Data: Obstacle, or opportunity? - BikeBiz
Max Bikes PR’s Keith Jepson contemplates the effects GDPR could have on the cycle market

Throughout the last few weeks, I’ve received a huge number of questions regarding GDPR and what it will mean for brands and retailers throughout the UK.

The first thing to do is not panic! Any initial non-compliance will not lead to huge fines, or EU agents waiting on your office doorstep on Monday morning. The guidelines are in place to help companies adhere to the legislation.

General Data Protection Regulation is now in UK law as part of the Data Protection Act 2018. It governs individuals’ data rights, including the way companies handle, collect, store and use data, and the compensation an individual can claim for any misuse.

So, how does all this affect the cycling trade? Regardless of company or mailing list size, all brands must now go through due diligence and ask recipients if they are happy to continue hearing from them. Rather than seeing this as a chore – as many seemingly are – you should see this as a positive opportunity to clean your data and reconnect with the customers on your contact list.

Clarity is the key. In all communications to customers across all platforms, you must now get permission to communicate with customers. “Opt-out” to not receive future communications is no longer an option. You must ask your customers to “Opt-in” – positive consent is what you are looking for!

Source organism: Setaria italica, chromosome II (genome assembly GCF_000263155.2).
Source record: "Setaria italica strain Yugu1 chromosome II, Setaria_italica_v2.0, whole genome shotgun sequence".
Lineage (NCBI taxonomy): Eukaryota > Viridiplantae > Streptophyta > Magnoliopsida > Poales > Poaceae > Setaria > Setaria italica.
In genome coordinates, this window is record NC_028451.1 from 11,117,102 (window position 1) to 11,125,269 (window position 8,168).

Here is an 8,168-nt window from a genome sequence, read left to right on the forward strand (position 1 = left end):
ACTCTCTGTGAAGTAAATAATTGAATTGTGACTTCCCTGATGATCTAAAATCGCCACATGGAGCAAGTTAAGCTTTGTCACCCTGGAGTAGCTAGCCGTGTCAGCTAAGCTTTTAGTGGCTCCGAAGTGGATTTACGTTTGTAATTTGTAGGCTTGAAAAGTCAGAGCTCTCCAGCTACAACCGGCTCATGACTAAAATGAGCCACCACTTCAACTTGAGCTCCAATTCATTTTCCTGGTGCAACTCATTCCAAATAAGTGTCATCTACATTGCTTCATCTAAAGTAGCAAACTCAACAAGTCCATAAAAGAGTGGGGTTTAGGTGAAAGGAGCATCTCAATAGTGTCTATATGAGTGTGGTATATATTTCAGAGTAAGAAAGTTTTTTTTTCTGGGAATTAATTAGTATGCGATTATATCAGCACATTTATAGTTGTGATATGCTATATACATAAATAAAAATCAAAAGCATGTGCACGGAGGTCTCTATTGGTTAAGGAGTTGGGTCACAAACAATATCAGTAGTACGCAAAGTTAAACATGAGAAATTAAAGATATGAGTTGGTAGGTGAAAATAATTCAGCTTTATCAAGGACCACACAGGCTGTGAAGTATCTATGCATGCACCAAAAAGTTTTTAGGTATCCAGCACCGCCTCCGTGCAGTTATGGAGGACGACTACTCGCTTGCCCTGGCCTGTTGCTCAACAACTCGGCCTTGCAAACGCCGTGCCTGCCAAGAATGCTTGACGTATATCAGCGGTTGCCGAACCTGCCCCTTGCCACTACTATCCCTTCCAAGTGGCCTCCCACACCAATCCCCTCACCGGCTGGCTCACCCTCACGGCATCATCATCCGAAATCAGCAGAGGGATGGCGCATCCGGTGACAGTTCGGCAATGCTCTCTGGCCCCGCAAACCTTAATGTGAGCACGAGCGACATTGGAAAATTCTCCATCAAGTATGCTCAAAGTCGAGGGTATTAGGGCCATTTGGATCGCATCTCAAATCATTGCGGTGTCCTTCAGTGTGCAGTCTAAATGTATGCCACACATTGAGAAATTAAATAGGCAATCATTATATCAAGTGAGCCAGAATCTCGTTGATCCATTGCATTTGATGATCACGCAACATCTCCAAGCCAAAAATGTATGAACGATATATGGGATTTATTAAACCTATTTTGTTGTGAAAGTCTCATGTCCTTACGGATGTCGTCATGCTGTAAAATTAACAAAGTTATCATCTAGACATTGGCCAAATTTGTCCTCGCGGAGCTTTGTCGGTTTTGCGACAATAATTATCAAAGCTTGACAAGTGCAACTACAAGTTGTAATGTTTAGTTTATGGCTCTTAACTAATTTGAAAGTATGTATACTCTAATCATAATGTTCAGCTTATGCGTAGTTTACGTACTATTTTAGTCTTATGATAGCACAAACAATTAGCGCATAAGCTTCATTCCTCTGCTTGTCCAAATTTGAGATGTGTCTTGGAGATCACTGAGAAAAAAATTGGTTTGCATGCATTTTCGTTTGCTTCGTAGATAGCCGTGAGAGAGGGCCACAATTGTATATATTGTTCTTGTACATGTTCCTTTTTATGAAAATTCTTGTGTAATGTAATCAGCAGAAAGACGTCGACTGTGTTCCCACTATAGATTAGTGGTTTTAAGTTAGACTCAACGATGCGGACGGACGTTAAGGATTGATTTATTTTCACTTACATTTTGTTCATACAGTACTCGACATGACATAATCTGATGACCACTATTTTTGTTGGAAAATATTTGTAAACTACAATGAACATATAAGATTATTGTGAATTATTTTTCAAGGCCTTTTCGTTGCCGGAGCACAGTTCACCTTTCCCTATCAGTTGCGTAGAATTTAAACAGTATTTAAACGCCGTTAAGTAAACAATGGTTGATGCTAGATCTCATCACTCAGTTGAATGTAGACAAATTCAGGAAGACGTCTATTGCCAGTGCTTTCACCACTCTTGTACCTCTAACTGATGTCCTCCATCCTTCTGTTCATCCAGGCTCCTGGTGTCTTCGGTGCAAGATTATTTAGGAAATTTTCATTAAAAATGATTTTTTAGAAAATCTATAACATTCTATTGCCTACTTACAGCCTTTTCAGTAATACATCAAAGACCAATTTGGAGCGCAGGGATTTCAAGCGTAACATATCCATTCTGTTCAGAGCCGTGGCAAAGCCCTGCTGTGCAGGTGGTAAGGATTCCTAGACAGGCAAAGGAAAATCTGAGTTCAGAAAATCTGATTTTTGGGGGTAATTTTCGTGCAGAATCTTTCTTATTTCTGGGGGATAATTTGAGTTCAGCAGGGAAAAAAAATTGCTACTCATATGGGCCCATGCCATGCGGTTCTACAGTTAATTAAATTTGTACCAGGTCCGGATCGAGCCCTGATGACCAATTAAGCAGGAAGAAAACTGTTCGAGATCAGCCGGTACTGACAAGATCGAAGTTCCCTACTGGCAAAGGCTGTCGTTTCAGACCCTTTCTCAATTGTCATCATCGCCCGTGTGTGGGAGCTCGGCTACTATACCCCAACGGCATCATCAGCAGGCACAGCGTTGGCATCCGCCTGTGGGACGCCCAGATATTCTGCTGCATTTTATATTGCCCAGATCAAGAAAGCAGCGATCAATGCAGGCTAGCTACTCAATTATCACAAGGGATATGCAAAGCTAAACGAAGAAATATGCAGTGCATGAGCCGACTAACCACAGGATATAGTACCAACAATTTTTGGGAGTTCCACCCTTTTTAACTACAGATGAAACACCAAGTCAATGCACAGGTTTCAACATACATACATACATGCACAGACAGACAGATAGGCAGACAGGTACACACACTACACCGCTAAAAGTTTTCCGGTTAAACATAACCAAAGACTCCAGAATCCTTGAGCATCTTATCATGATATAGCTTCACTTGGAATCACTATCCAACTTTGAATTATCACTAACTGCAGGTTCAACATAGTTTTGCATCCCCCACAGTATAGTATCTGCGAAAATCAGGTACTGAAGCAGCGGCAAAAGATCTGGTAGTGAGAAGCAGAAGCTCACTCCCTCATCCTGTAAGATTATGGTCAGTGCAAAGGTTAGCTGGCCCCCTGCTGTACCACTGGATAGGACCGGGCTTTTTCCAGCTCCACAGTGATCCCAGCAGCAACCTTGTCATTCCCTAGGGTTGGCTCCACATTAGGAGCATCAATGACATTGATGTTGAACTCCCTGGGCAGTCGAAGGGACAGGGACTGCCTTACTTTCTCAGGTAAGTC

Typical questions now appearing on communications include “Do you still want to hear from us?” or “Are you still happy hearing from us” followed by a call to action that illustrates clear consent.

You must be clear in your messaging and language: openly ask your customer base if they still wish to receive news and offers to you. As long as you make the news interesting and varied – and your offers great – they will stay connected.

It’s fair to assume your database will drop initially, but it’s key not to panic. Keep your communications interesting and it will grow back. As someone who receives a large number of regular communications from varied companies, I have used the GDPR deadline as an opportunity to remove myself from many ‘lists’ and have chosen to stay connected with a group of core companies that I am truly interested in.

The new guidelines are fairly simple – ensure the information and data you are supplying is as accurate as possible, and update it as often as is appropriate. Maintain data only for as long as you need to, and make sure you have all the necessary security measures in place to store data. If you are sensible and follow the guidelines to the best of your ability, you will be complying with GDPR’s “integrity and confidentiality” principle.

While the above seems fairly generic, the guidelines have to be, as companies collect and use data for a number of different reasons. As long as you are clear in what you are doing and what you want to achieve from your communications, and can accurately and openly convey this message to the recipient, you will not fall foul of the new legislation.

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